How Diet During Pregnancy Can Cause Allergies

Dietary Habits During Pregnancy and the Development of Childhood Allergies

Allergies and asthma are becoming more common, with up to 40% of the population suffering from allergic rhinitis, 10% of the population has asthma, and 5% of the population has food allergies. Since the rate of allergies is on the rise, there is interest in trying to prevent the onset of allergic disease in children by focusing on the prenatal period – during a mother’s pregnancy before a child is born.

For many years, it was recommended that children at high risk for allergic disease – meaning when one or both parents had allergies -- that highly allergenic foods, such as milk, egg, nuts and seafood, should not be fed to children until a certain age in an attempt to decrease the chance of food allergies or other allergic disease from developing. However, newer studies have not shown that this delayed introduction of highly allergenic foods is effective at reducing or preventing the onset of any allergic disease, including food allergies. Currently, there is no recommendation to delay the introduction of any food in young children, beyond exclusive breastfeeding for 4-6 months.

In addition, studies haven’t proven that dietary restrictions during pregnancy are effective at reducing the chance that the baby will develop allergic diseases. However, many of these studies were performed during the second and third trimesters of pregnancy – a time that this probably too late to influence the immune system in terms of allergic disease.

A recent study published in 2014 by researchers in New York, Boston and Virginia sought to determine if dietary habits during early pregnancy would influence the development of allergic disease during childhood.

Can Dietary Habits During Pregnancy Affect Childhood Allergies?

A large group of pregnant women were followed regularly during pregnancy, and the children from these pregnancies were followed after birth until they were approximately 8 years old.

Food questionnaires were given to the pregnant women to ask about dietary habits, particularly in terms of consuming foods that are considered common food allergens, such as peanut, milk, wheat, egg and soy. The children were followed to determine the onset of allergic diseases, including atopic dermatitis, allergic rhinitis, asthma, and food allergies.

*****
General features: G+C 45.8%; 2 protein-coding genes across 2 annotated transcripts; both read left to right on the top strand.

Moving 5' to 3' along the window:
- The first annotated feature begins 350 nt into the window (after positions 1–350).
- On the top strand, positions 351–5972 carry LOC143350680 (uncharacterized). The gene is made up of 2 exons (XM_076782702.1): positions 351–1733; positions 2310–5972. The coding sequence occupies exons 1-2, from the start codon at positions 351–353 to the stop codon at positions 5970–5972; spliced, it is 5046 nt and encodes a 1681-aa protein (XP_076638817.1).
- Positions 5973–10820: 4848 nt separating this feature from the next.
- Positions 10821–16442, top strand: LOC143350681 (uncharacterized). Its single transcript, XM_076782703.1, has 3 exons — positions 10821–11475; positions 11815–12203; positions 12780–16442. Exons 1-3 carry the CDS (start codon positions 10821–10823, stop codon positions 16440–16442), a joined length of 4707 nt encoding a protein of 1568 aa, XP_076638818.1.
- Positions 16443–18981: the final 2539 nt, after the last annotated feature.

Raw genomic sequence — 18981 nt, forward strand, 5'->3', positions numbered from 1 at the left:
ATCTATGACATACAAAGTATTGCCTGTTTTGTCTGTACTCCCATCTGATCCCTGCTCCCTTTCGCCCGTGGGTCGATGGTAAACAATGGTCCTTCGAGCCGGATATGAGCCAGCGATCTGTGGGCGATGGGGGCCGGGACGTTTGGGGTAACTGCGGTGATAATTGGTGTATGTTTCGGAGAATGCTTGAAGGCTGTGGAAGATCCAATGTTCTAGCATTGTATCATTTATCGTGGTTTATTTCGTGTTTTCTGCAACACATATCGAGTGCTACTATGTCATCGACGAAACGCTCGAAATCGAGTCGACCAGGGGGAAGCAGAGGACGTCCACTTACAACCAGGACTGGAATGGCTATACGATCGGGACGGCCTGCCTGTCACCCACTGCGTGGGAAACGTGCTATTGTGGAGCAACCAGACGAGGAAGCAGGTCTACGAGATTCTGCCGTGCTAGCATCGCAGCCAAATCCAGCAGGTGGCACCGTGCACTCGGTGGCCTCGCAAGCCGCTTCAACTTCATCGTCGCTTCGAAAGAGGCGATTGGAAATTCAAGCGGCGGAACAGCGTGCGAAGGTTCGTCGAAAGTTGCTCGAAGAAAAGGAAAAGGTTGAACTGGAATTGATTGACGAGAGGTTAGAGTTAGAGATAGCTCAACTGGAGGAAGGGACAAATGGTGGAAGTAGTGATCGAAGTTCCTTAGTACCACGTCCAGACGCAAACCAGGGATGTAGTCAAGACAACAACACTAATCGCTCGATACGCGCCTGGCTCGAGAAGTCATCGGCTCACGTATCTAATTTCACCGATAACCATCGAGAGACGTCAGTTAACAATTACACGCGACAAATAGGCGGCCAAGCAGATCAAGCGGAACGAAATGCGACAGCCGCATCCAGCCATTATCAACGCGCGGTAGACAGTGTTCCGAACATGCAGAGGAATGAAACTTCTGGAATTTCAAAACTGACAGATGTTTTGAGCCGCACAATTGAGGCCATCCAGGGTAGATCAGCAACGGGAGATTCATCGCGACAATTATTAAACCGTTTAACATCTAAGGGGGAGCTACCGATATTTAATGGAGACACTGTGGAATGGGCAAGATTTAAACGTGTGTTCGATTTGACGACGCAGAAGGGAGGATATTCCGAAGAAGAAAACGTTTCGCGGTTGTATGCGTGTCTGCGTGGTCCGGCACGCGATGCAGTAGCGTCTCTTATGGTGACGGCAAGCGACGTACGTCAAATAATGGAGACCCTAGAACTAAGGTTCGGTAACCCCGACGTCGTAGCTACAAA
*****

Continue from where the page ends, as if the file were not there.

Children of women who ate more than the average amount of peanuts during the first trimester of pregnancy were shown to have approximately 50% less of a chance of having an allergic reaction to peanuts during childhood. Peanut consumption during other times of pregnancy did not appear to influence peanut allergy, and any in general did not influence other allergic diseases.

Children of women who drank more than the average amount of milk during the first trimester of pregnancy were about 15-20% less likely to develop asthma or allergic rhinitis during childhood. Milk consumption later in pregnancy had no effect on the development of allergic diseases.

Women who ate more wheat containing foods during the second trimester of pregnancy were nearly 40% less likely to have a child develop atopic dermatitis.

Dietary Habits During Pregnancy and Childhood Allergies: The Bottom Line

It appears that the consumption of various foods during early pregnancy – mostly during the first trimester – seems to influence the development of various allergic diseases during childhood. The first trimester of pregnancy is an important time for the development of immune tolerance – that is, when the immune system decides what to “react” to and what to “ignore”. The presence of various food proteins in the blood stream of a fetus, absorbed from the mother via the placenta, may cause the fetus’ immune system to ignore these food proteins and reduce the chance that allergies will develop.

Learn more about the prevention of allergic disease.


Bunyavanich S, et al. Peanut, Milk, and Wheat Intake During Pregnancy is Associated with Reduced Allergy and Asthma in Children. J Allergy Clin Immunol. 2014;133:1373-82.

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